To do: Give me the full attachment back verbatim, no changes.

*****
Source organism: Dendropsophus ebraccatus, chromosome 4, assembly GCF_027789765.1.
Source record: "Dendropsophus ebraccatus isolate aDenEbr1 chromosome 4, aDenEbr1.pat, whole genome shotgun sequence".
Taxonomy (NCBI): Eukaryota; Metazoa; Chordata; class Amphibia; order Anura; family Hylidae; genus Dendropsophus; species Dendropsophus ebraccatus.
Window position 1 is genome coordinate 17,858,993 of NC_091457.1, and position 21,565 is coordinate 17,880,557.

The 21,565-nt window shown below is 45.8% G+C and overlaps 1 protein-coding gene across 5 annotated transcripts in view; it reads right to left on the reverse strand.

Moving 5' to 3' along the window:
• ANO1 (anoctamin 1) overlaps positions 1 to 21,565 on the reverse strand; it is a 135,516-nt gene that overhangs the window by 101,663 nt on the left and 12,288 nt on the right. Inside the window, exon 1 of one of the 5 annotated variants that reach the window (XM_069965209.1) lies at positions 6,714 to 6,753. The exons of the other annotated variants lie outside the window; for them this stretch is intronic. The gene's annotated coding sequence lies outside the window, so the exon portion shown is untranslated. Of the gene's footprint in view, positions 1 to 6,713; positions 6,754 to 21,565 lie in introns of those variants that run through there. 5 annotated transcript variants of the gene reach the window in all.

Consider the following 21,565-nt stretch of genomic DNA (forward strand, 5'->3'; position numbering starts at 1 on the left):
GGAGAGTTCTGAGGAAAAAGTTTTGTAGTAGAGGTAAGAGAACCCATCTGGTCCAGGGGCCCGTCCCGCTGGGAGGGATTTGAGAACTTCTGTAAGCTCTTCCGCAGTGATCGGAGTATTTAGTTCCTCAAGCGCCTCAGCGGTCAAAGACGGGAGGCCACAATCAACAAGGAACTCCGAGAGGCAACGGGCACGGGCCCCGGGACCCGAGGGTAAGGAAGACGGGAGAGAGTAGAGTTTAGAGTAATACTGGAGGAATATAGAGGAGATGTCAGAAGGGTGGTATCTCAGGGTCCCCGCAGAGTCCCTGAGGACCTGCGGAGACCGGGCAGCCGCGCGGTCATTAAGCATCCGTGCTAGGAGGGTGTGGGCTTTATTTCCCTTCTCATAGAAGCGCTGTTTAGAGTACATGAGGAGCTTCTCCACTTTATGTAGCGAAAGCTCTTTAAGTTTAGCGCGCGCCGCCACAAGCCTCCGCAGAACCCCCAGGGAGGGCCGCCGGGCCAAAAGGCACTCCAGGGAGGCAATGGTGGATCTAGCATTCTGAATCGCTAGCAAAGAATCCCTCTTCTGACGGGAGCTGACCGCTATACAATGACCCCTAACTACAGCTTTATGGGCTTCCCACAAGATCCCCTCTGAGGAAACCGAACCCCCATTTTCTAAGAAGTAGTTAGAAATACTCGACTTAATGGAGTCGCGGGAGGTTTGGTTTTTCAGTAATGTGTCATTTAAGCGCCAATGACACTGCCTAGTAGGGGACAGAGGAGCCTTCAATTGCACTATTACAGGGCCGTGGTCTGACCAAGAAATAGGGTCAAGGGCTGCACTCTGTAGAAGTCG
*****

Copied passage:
Source organism: Dendropsophus ebraccatus, chromosome 4, assembly GCF_027789765.1.
Source record: "Dendropsophus ebraccatus isolate aDenEbr1 chromosome 4, aDenEbr1.pat, whole genome shotgun sequence".
Taxonomy (NCBI): Eukaryota; Metazoa; Chordata; class Amphibia; order Anura; family Hylidae; genus Dendropsophus; species Dendropsophus ebraccatus.
Window position 1 is genome coordinate 17,858,993 of NC_091457.1, and position 21,565 is coordinate 17,880,557.

The 21,565-nt window shown below is 45.8% G+C and overlaps 1 protein-coding gene across 5 annotated transcripts in view; it reads right to left on the reverse strand.

Moving 5' to 3' along the window:
• ANO1 (anoctamin 1) overlaps positions 1 to 21,565 on the reverse strand; it is a 135,516-nt gene that overhangs the window by 101,663 nt on the left and 12,288 nt on the right. Inside the window, exon 1 of one of the 5 annotated variants that reach the window (XM_069965209.1) lies at positions 6,714 to 6,753. The exons of the other annotated variants lie outside the window; for them this stretch is intronic. The gene's annotated coding sequence lies outside the window, so the exon portion shown is untranslated. Of the gene's footprint in view, positions 1 to 6,713; positions 6,754 to 21,565 lie in introns of those variants that run through there. 5 annotated transcript variants of the gene reach the window in all.

Consider the following 21,565-nt stretch of genomic DNA (forward strand, 5'->3'; position numbering starts at 1 on the left):
GGAGAGTTCTGAGGAAAAAGTTTTGTAGTAGAGGTAAGAGAACCCATCTGGTCCAGGGGCCCGTCCCGCTGGGAGGGATTTGAGAACTTCTGTAAGCTCTTCCGCAGTGATCGGAGTATTTAGTTCCTCAAGCGCCTCAGCGGTCAAAGACGGGAGGCCACAATCAACAAGGAACTCCGAGAGGCAACGGGCACGGGCCCCGGGACCCGAGGGTAAGGAAGACGGGAGAGAGTAGAGTTTAGAGTAATACTGGAGGAATATAGAGGAGATGTCAGAAGGGTGGTATCTCAGGGTCCCCGCAGAGTCCCTGAGGACCTGCGGAGACCGGGCAGCCGCGCGGTCATTAAGCATCCGTGCTAGGAGGGTGTGGGCTTTATTTCCCTTCTCATAGAAGCGCTGTTTAGAGTACATGAGGAGCTTCTCCACTTTATGTAGCGAAAGCTCTTTAAGTTTAGCGCGCGCCGCCACAAGCCTCCGCAGAACCCCCAGGGAGGGCCGCCGGGCCAAAAGGCACTCCAGGGAGGCAATGGTGGATCTAGCATTCTGAATCGCTAGCAAAGAATCCCTCTTCTGACGGGAGCTGACCGCTATACAATGACCCCTAACTACAGCTTTATGGGCTTCCCACAAGATCCCCTCTGAGGAAACCGAACCCCCATTTTCTAAGAAGTAGTTAGAAATACTCGACTTAATGGAGTCGCGGGAGGTTTGGTTTTTCAGTAATGTGTCATTTAAGCGCCAATGACACTGCCTAGTAGGGGACAGAGGAGCCTTCAATTGCACTATTACAGGGCCGTGGTCTGACCAAGAAATAGGGTCAAGGGCTGCACTCTGTAGAAGTCG